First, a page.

Responsible Wind Power: Protecting Wildlife While Solving Climate Change
The return of the California condor is one of America’s most heartening wildlife stories. Due to habitat loss, poaching, and lead poisoning, this most magnificent and largest of North American birds was nearly extinct. In an extreme and controversial act of wildlife conservation, the last 27 remaining individuals in the wild were captured and put into a captive breeding program in 1987.
Four years later they were reintroduced into the wild. Today there are nearly 500 living condors with approximately 300 in the wild gracing the skies of California, northern Mexico, Arizona, and Utah. While lead poisoning remains the chief danger to the bird, the growth of wind power in their habitat also poses a threat.
A new issue brief by the National Wildlife Federation and the National Audubon Society talks about how we can confront the climate crisis by building responsible wind power while protecting species like the California condor along the way.
Protecting the Condor
For the long-lived and slow breeding California condor, every fatality is a cause for serious concern. So when wind development came to the birds’ landscape, turbine strikes were a worrisome threat.
Here’s where technology came in: Wind companies wishing to build in the condors’ range teamed up with scientists and conservationists to craft a solution. Since virtually all condors are radio tagged, wind farms would use the radio technology to detect when a condor might be flying into an area where a strike was a possibly. If one did, the farms could curtail (stop) turbines that posed a threat to the bird.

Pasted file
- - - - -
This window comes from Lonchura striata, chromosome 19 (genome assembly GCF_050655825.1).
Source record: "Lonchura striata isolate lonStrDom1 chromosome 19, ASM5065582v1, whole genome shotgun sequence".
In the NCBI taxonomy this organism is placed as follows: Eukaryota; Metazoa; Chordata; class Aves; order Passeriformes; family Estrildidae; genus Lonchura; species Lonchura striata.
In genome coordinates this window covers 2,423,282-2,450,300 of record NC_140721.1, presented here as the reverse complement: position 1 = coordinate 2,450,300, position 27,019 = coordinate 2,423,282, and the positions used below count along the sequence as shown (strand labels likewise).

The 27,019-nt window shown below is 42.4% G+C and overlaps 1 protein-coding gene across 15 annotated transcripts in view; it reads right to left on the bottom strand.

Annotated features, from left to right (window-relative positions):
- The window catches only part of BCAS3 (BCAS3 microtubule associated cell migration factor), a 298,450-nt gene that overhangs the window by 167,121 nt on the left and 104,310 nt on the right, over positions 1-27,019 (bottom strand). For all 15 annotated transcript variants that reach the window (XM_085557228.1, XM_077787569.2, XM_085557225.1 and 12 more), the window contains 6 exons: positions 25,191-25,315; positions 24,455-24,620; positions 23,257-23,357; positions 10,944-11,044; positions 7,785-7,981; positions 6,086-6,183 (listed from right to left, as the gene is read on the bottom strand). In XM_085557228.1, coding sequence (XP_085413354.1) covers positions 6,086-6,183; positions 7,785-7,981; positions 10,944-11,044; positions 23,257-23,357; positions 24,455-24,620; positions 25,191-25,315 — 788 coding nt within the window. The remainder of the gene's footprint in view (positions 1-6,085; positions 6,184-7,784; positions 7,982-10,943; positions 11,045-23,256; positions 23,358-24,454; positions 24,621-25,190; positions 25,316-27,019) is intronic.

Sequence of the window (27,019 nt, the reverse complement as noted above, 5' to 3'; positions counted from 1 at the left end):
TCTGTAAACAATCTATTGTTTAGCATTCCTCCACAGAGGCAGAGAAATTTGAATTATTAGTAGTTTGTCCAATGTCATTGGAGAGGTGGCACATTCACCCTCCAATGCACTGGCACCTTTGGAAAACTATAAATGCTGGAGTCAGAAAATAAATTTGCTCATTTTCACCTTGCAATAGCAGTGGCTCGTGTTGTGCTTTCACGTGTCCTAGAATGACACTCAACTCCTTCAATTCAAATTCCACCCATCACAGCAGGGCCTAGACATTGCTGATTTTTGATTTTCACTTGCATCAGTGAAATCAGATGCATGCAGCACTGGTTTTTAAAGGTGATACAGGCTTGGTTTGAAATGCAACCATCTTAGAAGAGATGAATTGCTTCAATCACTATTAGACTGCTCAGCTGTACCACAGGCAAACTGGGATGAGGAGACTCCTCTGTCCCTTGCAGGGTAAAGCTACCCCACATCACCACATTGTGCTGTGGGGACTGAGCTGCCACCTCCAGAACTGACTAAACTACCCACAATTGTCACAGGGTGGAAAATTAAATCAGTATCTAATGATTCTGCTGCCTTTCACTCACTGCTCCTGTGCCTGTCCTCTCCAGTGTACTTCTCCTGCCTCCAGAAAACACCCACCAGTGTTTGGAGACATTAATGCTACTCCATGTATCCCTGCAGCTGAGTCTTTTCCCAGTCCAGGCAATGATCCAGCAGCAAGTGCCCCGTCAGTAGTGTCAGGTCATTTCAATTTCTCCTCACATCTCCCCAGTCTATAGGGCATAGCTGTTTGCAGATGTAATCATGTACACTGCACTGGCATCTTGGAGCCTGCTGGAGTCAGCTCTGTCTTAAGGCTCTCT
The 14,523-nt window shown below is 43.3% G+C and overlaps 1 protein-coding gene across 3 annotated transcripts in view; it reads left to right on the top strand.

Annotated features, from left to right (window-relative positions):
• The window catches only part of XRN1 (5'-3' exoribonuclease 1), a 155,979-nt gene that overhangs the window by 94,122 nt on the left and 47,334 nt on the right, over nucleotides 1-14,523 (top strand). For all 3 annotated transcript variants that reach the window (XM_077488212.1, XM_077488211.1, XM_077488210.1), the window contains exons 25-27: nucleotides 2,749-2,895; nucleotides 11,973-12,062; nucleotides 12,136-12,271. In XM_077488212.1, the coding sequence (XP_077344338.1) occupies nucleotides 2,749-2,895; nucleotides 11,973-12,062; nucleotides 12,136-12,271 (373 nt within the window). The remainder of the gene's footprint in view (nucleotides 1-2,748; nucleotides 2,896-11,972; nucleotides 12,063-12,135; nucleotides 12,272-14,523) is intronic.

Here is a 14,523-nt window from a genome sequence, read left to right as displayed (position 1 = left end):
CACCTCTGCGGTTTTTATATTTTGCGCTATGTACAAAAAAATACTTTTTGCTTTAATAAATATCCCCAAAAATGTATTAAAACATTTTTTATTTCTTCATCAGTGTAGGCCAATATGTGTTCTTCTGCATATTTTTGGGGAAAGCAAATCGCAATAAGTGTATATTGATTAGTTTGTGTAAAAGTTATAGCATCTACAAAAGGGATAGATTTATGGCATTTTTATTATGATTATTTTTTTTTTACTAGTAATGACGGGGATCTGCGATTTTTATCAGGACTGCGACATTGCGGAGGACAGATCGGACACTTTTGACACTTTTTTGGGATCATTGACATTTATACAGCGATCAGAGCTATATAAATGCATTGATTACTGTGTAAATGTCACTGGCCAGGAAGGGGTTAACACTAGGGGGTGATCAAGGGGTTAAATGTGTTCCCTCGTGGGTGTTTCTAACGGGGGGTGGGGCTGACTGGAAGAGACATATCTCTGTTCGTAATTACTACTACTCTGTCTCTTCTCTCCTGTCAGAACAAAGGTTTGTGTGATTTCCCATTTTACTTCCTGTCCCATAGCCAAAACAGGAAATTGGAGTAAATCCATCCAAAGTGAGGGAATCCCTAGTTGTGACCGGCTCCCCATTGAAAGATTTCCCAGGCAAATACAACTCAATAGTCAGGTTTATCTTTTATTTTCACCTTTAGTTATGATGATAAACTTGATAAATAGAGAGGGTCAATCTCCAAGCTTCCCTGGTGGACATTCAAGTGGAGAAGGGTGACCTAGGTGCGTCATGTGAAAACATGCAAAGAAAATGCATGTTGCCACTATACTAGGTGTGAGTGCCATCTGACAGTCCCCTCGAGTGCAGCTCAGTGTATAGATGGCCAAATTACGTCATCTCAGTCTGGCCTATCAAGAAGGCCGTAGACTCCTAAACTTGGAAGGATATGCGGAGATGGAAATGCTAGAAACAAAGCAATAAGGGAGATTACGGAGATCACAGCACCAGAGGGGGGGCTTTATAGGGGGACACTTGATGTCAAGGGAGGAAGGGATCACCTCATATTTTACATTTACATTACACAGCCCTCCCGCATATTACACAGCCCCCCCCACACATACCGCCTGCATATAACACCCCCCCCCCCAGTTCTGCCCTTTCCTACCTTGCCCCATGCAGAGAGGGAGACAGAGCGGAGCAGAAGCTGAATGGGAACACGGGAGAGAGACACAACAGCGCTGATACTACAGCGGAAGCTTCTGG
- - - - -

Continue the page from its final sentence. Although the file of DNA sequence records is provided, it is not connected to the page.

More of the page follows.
While wind farms like the 700-megawatt Tehachapi Pass wind farm have sprouted in condor habitat, technology has helped thus far to avoid any harm to the condors.
The story of the California condor is an example of how technology and stakeholder collaboration can ensure that climate solutions protect wildlife along the way.
The Climate Threat to Wildlife
Climate change presents an unprecedented threat to wildlife – one that could drive species to extinction and ecosystems to collapse. A 2014 study by National Audubon Society showed that 314 of 588 bird species modeled would lose more than half of their 2010 geographic range by 2080 under likely climate scenarios. Similar harm is occurring or awaits other species: moose may be extirpated from much of their habitat in the contiguous United States; many streams may become too warm for trout or salmon; mountain species like pika and wolverines could run out of space to move higher for the cooler temperatures they need.
Some of these losses will sadly be inevitable. However, the amount of warming will make an enormous difference in whether we can preserve many species and keep important ecosystems intact.
Scientists have warned that warming above 2 degrees Celsius will likely result in chain reactions with catastrophic consequences for wildlife and ecosystems. But a recent international study demonstrates that the difference between 1.5 degrees Celsius and 2 degrees Celsius of warming has substantial wildlife implications.